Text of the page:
“I attribute my success to this — I never gave or took any excuse.” — Florence Nightingale
Okay, I admit it; I’m obsessed with the importance of personal responsibility. And this quotation by Florence Nightingale, the woman who was the founder of modern nursing, reflects my strong beliefs on the subject. No doubt Ms. Nightingale ran into more than her share of roadblocks in her aspirations, but she was fearless and willing to take them on.
Today we have a society that is drowning in excuses. People who encounter difficulties blame others for holding them back. They purport to know people’s biases, feelings, preferences, and hatred toward them. They want to be able to pursue their goals in life with a minimum amount of effort. If they weren’t hired for jobs, racism was to blame. If they weren’t promoted to a new position, someone had unfair influence. The opportunities for feeling insecure and frustrated are endless. Especially when we can blame other people for our losses.
When I heard from @rodin that the report on John Durham’s comprehensive investigation wasn’t coming out before the election, I was livid. I’m sure many of you experienced a similar reaction. But I started thinking about the investigation and its results, and realized that we might want to look at them with a revised perspective.
Let’s review the hopes we had when we learned that John Durham was on the case. We hoped that he would provide an incriminating report that would implicate every despicable action taken by the miscreants at the FBI. Perhaps even more important, we wanted justice to be served; after years of watching the attacks on Republicans by the political Left, asking for justice seemed appropriate and fair.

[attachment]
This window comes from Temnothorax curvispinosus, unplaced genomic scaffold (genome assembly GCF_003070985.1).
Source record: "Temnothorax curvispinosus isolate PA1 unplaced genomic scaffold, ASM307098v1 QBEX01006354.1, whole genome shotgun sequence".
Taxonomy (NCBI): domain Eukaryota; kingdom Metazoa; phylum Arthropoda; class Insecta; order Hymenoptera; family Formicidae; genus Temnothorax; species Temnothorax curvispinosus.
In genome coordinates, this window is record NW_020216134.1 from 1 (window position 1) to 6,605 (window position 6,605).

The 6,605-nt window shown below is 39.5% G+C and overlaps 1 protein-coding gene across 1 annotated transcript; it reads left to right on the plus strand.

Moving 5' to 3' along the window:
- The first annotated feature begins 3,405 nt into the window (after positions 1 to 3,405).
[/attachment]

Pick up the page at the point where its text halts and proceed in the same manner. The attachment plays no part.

The assumptions we made early on were that the report would be published well before the election, so that the Republicans were less likely to be accused of political motives. We assumed that Joe Biden’s role in these activities would be included, and we would relish his trying to free himself from the entanglement with these outrageous acts. Finally, we wanted to ensure that the results could be acted on by a Republican-appointed Attorney General before the Democrats could bury the information.
Kellyanne Conway is fighting back. She’s not just willing to say, “let’s just move along, folks”; for one, she’s going after Adam Schiff:
Adam Schiff should resign. He has no right as somebody who has been peddling a lie, day after day after day, unchallenged and not under oath. Somebody should have put him under oath and said ‘you have evidence, where is it’?
We knew this would happen. All the men and women who were excited about fighting for ISIS wanted to be involved with the ISIS cause and they went to fight in Syria. And now one of them wants to come home with her child.
Hoda Muthana went to Syria in 2014; she was one of 1,500 foreign women and the only American staying in a Kurdish-run refugee camp. She was married three times and widowed twice. And now she has an 18-month old son. She is asking to return to the United States.
This is a true story, from the height of the Cold War, about the failure of a system within a critical system and the very human responses to a truth-teller. Why tell the tale now? Because a friend’s work situation, in a major corporation, recalled the memory. So, take this tale as a parable for all times, and consider how the players in context, the conflict, and the conclusion relate to your work, your community, or state and national policy areas.